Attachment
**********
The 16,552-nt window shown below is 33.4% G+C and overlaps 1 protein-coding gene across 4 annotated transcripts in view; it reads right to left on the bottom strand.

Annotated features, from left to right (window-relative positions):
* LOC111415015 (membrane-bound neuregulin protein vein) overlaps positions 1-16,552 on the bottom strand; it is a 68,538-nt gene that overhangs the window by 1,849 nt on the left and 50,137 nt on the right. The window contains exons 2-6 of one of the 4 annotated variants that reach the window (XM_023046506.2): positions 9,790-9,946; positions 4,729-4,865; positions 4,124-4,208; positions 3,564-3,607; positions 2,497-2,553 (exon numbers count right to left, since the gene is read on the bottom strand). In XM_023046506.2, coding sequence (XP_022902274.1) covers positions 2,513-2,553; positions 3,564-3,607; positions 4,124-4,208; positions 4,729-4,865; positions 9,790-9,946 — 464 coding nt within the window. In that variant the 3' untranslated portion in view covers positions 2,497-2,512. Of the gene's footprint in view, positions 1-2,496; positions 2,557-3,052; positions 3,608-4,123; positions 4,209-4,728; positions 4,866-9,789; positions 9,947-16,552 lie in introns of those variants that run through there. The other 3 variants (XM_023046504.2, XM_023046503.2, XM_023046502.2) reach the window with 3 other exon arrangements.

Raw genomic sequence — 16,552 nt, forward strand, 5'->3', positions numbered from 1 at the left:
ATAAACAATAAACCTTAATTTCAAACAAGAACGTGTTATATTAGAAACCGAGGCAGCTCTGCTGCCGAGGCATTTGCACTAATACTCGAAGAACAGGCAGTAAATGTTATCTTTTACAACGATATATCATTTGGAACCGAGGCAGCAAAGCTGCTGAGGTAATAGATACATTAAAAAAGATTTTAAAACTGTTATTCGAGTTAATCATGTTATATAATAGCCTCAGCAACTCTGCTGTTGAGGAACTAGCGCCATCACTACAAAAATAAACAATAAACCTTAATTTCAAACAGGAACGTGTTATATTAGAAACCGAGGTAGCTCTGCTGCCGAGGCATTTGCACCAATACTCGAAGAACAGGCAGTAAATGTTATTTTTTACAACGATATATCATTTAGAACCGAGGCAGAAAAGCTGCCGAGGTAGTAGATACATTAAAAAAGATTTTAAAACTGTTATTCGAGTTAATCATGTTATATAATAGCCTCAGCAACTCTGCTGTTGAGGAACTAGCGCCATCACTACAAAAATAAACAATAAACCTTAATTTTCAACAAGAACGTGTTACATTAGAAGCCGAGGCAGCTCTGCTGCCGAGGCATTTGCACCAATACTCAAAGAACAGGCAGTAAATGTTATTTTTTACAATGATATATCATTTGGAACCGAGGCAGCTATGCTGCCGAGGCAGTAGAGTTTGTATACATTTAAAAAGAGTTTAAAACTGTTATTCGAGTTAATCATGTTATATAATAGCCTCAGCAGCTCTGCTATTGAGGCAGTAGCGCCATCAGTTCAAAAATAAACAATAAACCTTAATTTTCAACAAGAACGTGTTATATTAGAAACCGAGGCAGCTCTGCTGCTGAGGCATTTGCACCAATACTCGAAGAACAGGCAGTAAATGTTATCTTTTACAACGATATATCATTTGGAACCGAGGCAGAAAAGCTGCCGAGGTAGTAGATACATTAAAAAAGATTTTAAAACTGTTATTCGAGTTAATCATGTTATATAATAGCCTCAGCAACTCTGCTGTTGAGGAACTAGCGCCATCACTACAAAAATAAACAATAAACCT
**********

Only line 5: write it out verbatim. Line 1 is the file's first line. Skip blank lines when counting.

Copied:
ATAAACAATAAACCTTAATTTCAAACAAGAACGTGTTATATTAGAAACCGAGGCAGCTCTGCTGCCGAGGCATTTGCACTAATACTCGAAGAACAGGCAGTAAATGTTATCTTTTACAACGATATATCATTTGGAACCGAGGCAGCAAAGCTGCTGAGGTAATAGATACATTAAAAAAGATTTTAAAACTGTTATTCGAGTTAATCATGTTATATAATAGCCTCAGCAACTCTGCTGTTGAGGAACTAGCGCCATCACTACAAAAATAAACAATAAACCTTAATTTCAAACAGGAACGTGTTATATTAGAAACCGAGGTAGCTCTGCTGCCGAGGCATTTGCACCAATACTCGAAGAACAGGCAGTAAATGTTATTTTTTACAACGATATATCATTTAGAACCGAGGCAGAAAAGCTGCCGAGGTAGTAGATACATTAAAAAAGATTTTAAAACTGTTATTCGAGTTAATCATGTTATATAATAGCCTCAGCAACTCTGCTGTTGAGGAACTAGCGCCATCACTACAAAAATAAACAATAAACCTTAATTTTCAACAAGAACGTGTTACATTAGAAGCCGAGGCAGCTCTGCTGCCGAGGCATTTGCACCAATACTCAAAGAACAGGCAGTAAATGTTATTTTTTACAATGATATATCATTTGGAACCGAGGCAGCTATGCTGCCGAGGCAGTAGAGTTTGTATACATTTAAAAAGAGTTTAAAACTGTTATTCGAGTTAATCATGTTATATAATAGCCTCAGCAGCTCTGCTATTGAGGCAGTAGCGCCATCAGTTCAAAAATAAACAATAAACCTTAATTTTCAACAAGAACGTGTTATATTAGAAACCGAGGCAGCTCTGCTGCTGAGGCATTTGCACCAATACTCGAAGAACAGGCAGTAAATGTTATCTTTTACAACGATATATCATTTGGAACCGAGGCAGAAAAGCTGCCGAGGTAGTAGATACATTAAAAAAGATTTTAAAACTGTTATTCGAGTTAATCATGTTATATAATAGCCTCAGCAACTCTGCTGTTGAGGAACTAGCGCCATCACTACAAAAATAAACAATAAACCT